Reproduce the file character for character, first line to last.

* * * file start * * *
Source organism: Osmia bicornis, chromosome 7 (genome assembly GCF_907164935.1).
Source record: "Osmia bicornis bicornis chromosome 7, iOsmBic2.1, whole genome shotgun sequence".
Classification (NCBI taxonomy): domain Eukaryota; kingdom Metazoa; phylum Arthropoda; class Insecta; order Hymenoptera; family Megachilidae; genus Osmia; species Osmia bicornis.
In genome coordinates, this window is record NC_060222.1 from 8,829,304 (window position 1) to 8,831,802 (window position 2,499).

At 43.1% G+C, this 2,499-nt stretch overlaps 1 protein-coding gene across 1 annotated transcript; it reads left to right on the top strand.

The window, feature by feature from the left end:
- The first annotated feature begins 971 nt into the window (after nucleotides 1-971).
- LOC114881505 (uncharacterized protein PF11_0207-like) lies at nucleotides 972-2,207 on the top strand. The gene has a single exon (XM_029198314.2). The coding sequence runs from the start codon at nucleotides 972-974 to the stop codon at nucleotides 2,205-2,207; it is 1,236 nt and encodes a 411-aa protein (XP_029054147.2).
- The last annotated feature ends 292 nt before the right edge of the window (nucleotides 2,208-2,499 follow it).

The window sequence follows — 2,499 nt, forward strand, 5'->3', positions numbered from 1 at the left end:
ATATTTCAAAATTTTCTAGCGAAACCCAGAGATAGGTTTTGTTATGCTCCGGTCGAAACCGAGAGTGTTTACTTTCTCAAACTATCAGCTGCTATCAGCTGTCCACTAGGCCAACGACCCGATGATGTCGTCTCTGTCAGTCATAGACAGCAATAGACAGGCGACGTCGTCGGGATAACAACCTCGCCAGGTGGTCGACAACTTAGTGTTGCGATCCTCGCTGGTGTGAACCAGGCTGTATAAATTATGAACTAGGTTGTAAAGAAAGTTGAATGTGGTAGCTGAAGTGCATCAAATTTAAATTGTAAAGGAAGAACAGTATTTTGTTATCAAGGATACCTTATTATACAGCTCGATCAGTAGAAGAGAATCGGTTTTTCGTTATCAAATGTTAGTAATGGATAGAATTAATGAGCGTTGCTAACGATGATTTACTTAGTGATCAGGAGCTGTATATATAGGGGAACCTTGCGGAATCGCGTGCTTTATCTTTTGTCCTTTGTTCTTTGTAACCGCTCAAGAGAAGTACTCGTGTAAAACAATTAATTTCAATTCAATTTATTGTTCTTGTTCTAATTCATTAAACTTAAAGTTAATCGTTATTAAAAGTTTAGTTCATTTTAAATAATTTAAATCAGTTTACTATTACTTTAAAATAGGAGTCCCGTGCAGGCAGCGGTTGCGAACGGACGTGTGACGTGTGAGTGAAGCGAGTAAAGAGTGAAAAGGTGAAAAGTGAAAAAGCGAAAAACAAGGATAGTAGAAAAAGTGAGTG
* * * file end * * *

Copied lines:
Source organism: Osmia bicornis, chromosome 7 (genome assembly GCF_907164935.1).
Source record: "Osmia bicornis bicornis chromosome 7, iOsmBic2.1, whole genome shotgun sequence".
Classification (NCBI taxonomy): domain Eukaryota; kingdom Metazoa; phylum Arthropoda; class Insecta; order Hymenoptera; family Megachilidae; genus Osmia; species Osmia bicornis.
In genome coordinates, this window is record NC_060222.1 from 8,829,304 (window position 1) to 8,831,802 (window position 2,499).

At 43.1% G+C, this 2,499-nt stretch overlaps 1 protein-coding gene across 1 annotated transcript; it reads left to right on the top strand.

The window, feature by feature from the left end:
- The first annotated feature begins 971 nt into the window (after nucleotides 1-971).
- LOC114881505 (uncharacterized protein PF11_0207-like) lies at nucleotides 972-2,207 on the top strand. The gene has a single exon (XM_029198314.2). The coding sequence runs from the start codon at nucleotides 972-974 to the stop codon at nucleotides 2,205-2,207; it is 1,236 nt and encodes a 411-aa protein (XP_029054147.2).
- The last annotated feature ends 292 nt before the right edge of the window (nucleotides 2,208-2,499 follow it).

The window sequence follows — 2,499 nt, forward strand, 5'->3', positions numbered from 1 at the left end:
ATATTTCAAAATTTTCTAGCGAAACCCAGAGATAGGTTTTGTTATGCTCCGGTCGAAACCGAGAGTGTTTACTTTCTCAAACTATCAGCTGCTATCAGCTGTCCACTAGGCCAACGACCCGATGATGTCGTCTCTGTCAGTCATAGACAGCAATAGACAGGCGACGTCGTCGGGATAACAACCTCGCCAGGTGGTCGACAACTTAGTGTTGCGATCCTCGCTGGTGTGAACCAGGCTGTATAAATTATGAACTAGGTTGTAAAGAAAGTTGAATGTGGTAGCTGAAGTGCATCAAATTTAAATTGTAAAGGAAGAACAGTATTTTGTTATCAAGGATACCTTATTATACAGCTCGATCAGTAGAAGAGAATCGGTTTTTCGTTATCAAATGTTAGTAATGGATAGAATTAATGAGCGTTGCTAACGATGATTTACTTAGTGATCAGGAGCTGTATATATAGGGGAACCTTGCGGAATCGCGTGCTTTATCTTTTGTCCTTTGTTCTTTGTAACCGCTCAAGAGAAGTACTCGTGTAAAACAATTAATTTCAATTCAATTTATTGTTCTTGTTCTAATTCATTAAACTTAAAGTTAATCGTTATTAAAAGTTTAGTTCATTTTAAATAATTTAAATCAGTTTACTATTACTTTAAAATAGGAGTCCCGTGCAGGCAGCGGTTGCGAACGGACGTGTGACGTGTGAGTGAAGCGAGTAAAGAGTGAAAAGGTGAAAAGTGAAAAAGCGAAAAACAAGGATAGTAGAAAAAGTGAGTG